‘I would construct a machine to do any old thing in any old way” was young Hannibal C. Ford’s yearbook motto at Cornell University. Fortunately for the U.S. Navy, the engineer’s fertile mind focused on machines that would revolutionize shipboard gunfire control.
Ford was born on 8 May 1887 in Dryden, New York. As a youngster he showed a marked talent with clocks and watches, which no doubt accounted for his early work history at the Crandall and Daugherty typewriter companies. He also worked briefly for Westinghouse Electric before attending Cornell, from which he graduated in 1903 with a degree in mechanical engineering.
In 1909 Elmer Sperry hired Ford to help design the gyrocompass that Sperry was developing. When he established the Sperry Gyroscope Company a year later, Ford became the firm’s first employee and its chief engineer. Because of the gyrocompass’ ability to track true north, it had obvious advantages for piloting and navigation at sea. In 1910, with Ford’s help, Sperry installed one of the company’s first gyrocompasses for testing on board the dreadnought battleship Delaware. It performed so well during sea trials that the Navy immediately ordered six of the devices for installation in other ships. The gyrocompass had opened the door for Sperry’s entry into the naval fire-control business.
As David Mindell explains in his groundbreaking study Between Human and Machine (Johns Hopkins University Press, 2002): “When the navy began to implement director firing, Elmer Sperry saw an opportunity. . . . The same devices that transmitted compass readings from the master gyro to repeaters could also transmit fire control information from the director to the plotting room and the turrets. Building on this idea, in 1914 Sperry introduced a set of data transmitters for fire control based on the gyrocompass repeater.” Sperry’s repeaters replaced the notoriously unreliable voice tubes that had previously been used to send target-bearing and turret-train settings to and from the plotting room.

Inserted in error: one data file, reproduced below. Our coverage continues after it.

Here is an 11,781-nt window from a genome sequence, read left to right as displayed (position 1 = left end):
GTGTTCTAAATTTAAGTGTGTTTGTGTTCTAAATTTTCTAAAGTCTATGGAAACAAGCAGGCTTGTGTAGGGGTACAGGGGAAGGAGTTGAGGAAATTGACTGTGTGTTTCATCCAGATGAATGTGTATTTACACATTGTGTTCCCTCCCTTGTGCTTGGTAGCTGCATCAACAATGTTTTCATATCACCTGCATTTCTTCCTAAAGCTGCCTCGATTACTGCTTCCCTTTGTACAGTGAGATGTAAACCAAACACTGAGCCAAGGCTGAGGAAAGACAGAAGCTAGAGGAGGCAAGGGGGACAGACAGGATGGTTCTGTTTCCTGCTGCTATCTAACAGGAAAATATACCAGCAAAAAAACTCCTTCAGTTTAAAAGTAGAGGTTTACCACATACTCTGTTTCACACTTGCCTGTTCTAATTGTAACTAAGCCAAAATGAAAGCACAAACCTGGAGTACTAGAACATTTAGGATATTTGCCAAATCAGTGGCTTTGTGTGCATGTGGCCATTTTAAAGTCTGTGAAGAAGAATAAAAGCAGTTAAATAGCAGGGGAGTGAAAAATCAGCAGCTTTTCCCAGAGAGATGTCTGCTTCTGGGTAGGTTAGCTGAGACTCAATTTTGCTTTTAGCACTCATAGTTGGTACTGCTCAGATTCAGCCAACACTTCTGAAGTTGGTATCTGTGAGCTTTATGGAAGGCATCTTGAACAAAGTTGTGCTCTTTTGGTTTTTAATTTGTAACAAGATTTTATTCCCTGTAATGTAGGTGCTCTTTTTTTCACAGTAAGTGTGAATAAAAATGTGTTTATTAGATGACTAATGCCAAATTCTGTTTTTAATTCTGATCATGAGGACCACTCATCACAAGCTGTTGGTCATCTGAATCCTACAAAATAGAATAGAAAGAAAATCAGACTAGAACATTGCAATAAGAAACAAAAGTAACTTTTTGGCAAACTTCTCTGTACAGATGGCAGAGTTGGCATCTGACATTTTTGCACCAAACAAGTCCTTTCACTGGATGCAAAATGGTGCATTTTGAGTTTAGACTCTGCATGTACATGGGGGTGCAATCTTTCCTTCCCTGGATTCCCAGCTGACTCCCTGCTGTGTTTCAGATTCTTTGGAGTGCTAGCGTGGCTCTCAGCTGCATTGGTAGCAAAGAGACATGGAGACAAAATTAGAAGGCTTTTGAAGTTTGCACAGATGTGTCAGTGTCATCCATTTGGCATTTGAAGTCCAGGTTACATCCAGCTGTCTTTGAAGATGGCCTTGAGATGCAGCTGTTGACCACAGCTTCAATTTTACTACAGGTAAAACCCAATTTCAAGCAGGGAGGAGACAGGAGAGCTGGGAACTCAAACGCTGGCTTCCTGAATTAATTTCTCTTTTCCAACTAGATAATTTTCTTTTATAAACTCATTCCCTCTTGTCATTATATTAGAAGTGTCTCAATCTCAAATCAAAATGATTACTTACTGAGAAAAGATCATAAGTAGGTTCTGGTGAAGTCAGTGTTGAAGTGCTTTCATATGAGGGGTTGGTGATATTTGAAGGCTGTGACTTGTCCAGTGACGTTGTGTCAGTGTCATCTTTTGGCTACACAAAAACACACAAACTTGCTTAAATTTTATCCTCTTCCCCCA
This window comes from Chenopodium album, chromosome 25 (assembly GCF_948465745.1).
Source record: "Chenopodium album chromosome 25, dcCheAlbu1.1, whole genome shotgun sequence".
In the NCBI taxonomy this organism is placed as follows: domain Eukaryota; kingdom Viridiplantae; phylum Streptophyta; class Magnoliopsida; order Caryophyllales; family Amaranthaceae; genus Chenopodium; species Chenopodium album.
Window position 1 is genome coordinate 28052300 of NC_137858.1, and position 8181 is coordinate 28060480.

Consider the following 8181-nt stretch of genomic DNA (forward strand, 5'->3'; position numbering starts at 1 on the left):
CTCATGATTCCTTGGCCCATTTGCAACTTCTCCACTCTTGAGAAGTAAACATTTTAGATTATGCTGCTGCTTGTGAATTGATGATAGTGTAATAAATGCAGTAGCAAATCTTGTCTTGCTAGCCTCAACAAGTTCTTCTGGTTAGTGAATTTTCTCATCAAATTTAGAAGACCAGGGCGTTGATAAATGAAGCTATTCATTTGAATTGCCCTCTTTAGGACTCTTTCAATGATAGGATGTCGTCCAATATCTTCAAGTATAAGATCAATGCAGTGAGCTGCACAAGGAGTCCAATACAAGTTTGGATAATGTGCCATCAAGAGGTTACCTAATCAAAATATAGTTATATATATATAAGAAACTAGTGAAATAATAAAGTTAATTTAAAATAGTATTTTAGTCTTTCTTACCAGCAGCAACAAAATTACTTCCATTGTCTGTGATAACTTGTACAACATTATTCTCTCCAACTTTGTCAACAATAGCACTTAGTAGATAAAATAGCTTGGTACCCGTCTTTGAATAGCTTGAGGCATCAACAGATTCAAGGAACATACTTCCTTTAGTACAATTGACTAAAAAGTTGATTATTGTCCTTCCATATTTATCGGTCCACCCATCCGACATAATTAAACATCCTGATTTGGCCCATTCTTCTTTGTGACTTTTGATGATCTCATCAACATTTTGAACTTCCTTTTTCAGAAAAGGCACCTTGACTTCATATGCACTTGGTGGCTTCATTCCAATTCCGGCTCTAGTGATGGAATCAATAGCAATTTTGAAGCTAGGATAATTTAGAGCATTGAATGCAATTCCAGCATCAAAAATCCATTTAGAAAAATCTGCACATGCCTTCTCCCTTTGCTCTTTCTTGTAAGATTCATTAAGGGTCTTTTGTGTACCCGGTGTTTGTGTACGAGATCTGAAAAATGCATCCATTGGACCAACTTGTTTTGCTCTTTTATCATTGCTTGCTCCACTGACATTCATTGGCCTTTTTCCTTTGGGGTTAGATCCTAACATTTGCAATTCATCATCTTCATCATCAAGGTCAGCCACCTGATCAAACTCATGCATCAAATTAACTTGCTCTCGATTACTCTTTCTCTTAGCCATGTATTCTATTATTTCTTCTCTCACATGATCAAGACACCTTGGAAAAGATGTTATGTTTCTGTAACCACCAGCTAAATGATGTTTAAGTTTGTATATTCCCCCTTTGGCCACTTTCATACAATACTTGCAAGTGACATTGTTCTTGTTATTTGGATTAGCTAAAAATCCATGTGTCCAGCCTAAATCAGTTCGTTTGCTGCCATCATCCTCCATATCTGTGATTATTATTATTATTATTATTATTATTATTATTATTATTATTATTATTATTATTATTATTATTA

In 1916 Sperry introduced a fire-control system that included an analog computer invented by Ford that recorded on a rolling paper chart the battle as it evolved. Ford’s battle tracer combined inputs from Sperry’s data transmitters to provide a plot of the firing ship’s course along with that of the target ship. The chart allowed the gunnery officer in the ship’s plotting room continuously to see the present range and bearing of the target. According to the product bulletin on the Sperry Fire Control System, the recording furnished “practically a bird’s eye view of the maneuvers involved.”
As David Mindell points out, the record produced by the battle tracer allowed the Navy’s senior officers to monitor the performance of the plotting team, revealing carelessness or incompetence. It was an essential piece of Sperry’s system for director fire that was designed to concentrate the control of all gunfire at one point, causing the entire battery of the ship to operate as a single unit. But missing from the Sperry Fire Control System was an adequate method of determining the change in range due to target motion, which was still being supplied by the Vickers Range Clock, introduced in the U. S. Navy in 1908.
Ford resigned from Sperry in May 1914 to set up the Ford Marine Appliance Corporation. His intention was to manufacture a competing gyrocompass, but he abandoned that idea when the Navy requested proposals for an improved replacement for the Vickers Range Clock, which had the fatal flaw of requiring a manual adjustment whenever the range rate changed. Toward this end he established the Ford Instrument Company in the latter part of 1915 to manufacture precision instruments of his own design for fire control.